After the year-long devastation caused by COVID-19, indicators point to a significant recovery of the tourism sector in Barbados and the region, and Americans are leading that comeback, with over a trillion dollars in household savings and about 60 to 70 per cent indicating a readiness to travel immediately.
Frank Comito, former chief executive officer and director general of the Caribbean Hotel and Tourism Association (CHTA), says the group’s data collecting partners such as MasterCard and TravelZoo, indicate Americans are leading the leisure travel recovery which has already started in many Caribbean countries.
The United Kingdom and Canada, which are important sourced markets for Barbados are still not open for leisure travel. While many Barbadians are worried about the possibility of another COVID-19 outbreak as the country reopens to mass tourism, Comito revealed that most Americans travelling to the Caribbean are prioritising health and safety.
They want to be assured they can have a COVID-19 test at their hotel or at the airport to allow them to return home hassle-free. About 70 per cent of Americans and Europeans are expected to be fully vaccinated by
year-end, and Comito said only about 11 per cent of American travellers indicated they had no intentions of taking a COVID-19 vaccine.
During an online discussion on recovery of the tourism industry, Comito said Barbados was among the preferred destinations, though countries geographically closer to the United States, were getting most of the business. The United States Virgin Islands, Turks and Caicos and Puerto Rico, were leading with the highest average occupancy rates.
With 90 per cent of the Caribbean’s hotels reopened for business, the high-ranking special advisor to the CHTA noted: “The United States makes up the dominant market share for the Caribbean and the highest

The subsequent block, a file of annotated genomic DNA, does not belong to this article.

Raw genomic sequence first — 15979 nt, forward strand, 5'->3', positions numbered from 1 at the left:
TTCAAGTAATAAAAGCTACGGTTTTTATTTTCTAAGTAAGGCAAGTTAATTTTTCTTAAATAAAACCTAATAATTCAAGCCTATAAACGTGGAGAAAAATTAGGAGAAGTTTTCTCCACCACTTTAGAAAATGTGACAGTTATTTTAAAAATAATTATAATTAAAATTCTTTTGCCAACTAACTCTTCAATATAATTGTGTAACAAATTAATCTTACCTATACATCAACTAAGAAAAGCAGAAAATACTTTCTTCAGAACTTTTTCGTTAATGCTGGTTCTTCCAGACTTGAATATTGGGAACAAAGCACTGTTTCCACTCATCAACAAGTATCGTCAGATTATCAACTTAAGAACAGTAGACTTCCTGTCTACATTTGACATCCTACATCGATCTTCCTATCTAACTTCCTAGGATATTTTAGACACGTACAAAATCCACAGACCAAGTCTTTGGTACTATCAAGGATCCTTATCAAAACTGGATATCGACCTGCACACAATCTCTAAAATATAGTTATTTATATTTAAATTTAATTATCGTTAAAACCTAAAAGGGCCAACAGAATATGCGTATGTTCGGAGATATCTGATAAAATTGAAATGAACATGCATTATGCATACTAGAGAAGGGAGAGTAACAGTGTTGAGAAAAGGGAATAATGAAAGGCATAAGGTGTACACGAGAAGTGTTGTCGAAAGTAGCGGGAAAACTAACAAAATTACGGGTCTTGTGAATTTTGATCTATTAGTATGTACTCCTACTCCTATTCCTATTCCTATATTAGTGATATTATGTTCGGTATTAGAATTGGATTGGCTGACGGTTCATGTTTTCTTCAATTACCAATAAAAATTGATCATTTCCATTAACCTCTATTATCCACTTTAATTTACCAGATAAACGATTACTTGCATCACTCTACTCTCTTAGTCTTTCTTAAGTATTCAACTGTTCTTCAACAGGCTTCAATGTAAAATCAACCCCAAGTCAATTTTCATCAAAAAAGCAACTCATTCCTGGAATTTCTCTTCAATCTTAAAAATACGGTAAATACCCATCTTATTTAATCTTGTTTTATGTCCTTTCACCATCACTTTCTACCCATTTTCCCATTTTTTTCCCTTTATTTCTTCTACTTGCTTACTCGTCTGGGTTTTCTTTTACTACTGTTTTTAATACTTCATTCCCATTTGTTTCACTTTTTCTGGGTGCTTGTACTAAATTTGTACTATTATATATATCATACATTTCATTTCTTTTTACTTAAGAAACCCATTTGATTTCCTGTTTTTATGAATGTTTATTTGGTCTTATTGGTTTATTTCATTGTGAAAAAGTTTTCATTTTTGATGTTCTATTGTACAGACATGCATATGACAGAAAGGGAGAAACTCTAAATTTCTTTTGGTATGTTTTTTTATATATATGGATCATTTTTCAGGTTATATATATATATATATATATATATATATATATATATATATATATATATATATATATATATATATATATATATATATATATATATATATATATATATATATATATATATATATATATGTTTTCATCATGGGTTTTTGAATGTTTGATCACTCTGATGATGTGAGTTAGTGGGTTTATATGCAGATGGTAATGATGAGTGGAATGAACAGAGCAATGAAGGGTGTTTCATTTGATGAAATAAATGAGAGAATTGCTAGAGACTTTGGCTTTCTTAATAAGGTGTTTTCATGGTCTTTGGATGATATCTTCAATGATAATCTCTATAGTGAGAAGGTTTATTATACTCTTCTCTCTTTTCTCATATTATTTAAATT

state-side vaccine rates are occurring in our major
state-side markets of the mid-Atlantic, north-east states and in Florida.
“This is very encouraging. There is a massive amount of unspent money out there, about US $1.7 trilling in household savings to help spur travel and discretionary travel. “More than 60 to 70 per cent of travellers say they are ready to travel now, and that is the highest level we have seen since the pandemic started. About 80 per cent of them said they have travel plans over the next six months, though the bulk of that will be domestic.”
Americans are leading the resurgence of international air travel to the Caribbean, representing 85 per cent of forward booking ticket sales in 2021 when compared to 61 per cent in 2019, the CHTA revealed.
“In the percentage share of tickets booked through 2021, US travellers to the Caribbean represent 34 per cent of all US international bookings, compared to 17 per cent during the same period last year. We are capturing the lion’s share of US international departures,” Comito told tourism officials during the Zoom session. Hoteliers and tourism planners, he said, were also buoyed by the news that Americans were booking longer stays, though they still remained last minute bookers.
“Regarding flights to the Caribbean, the biggest gains are coming out of Philadelphia, Newark, Atlanta, Charlotte, Chicago, Dallas, Houston, Denver and Los Angeles. “Miami, Orlando, Fort Lauderdale, JFK are still underperforming. But we expect that they will soon become part of the rising flights list.”
On the controversial matter of vaccinations against COVID-19, Comito revealed that data on consumer behaviour showed that destinations which made it easier for guests to get a COVID-19 test on their return were at a distinct advantage. “Over 25 per cent of hotels reported to the CHTA in March that they are providing on-site testing for return travellers; and they don’t have to be PCR tests which makes it easier”.
The top tourism expert also advised hoteliers not to be too hasty to lower their room rates, but instead offer attractive deals and packages. According to MasterCard data, 75 per cent of American travellers said they are willing to pay more if they could be assured of their health and safety. Interestingly, it was millennials who comprise the bulk of eager visitors. About 76 per cent of them indicated they were planning a post-COVID splurge and 67 per cent have saved money for travel.
He said data showed 35 per cent of millennials were spending more on wellness activities and 82 per cent have picked up hobbies during the pandemic. According to Comito, he was very encouraged by the level of investment still taking place in the tourism sector. “Investmnt in new hotels is holding despite the pandemic.
We have about 6 000 rooms still under some stage of development and construction. That is only a couple hundred less what we had prior to the pandemic. It is clear the investor community is still pretty positive about the region,” he remarked. (IMC1)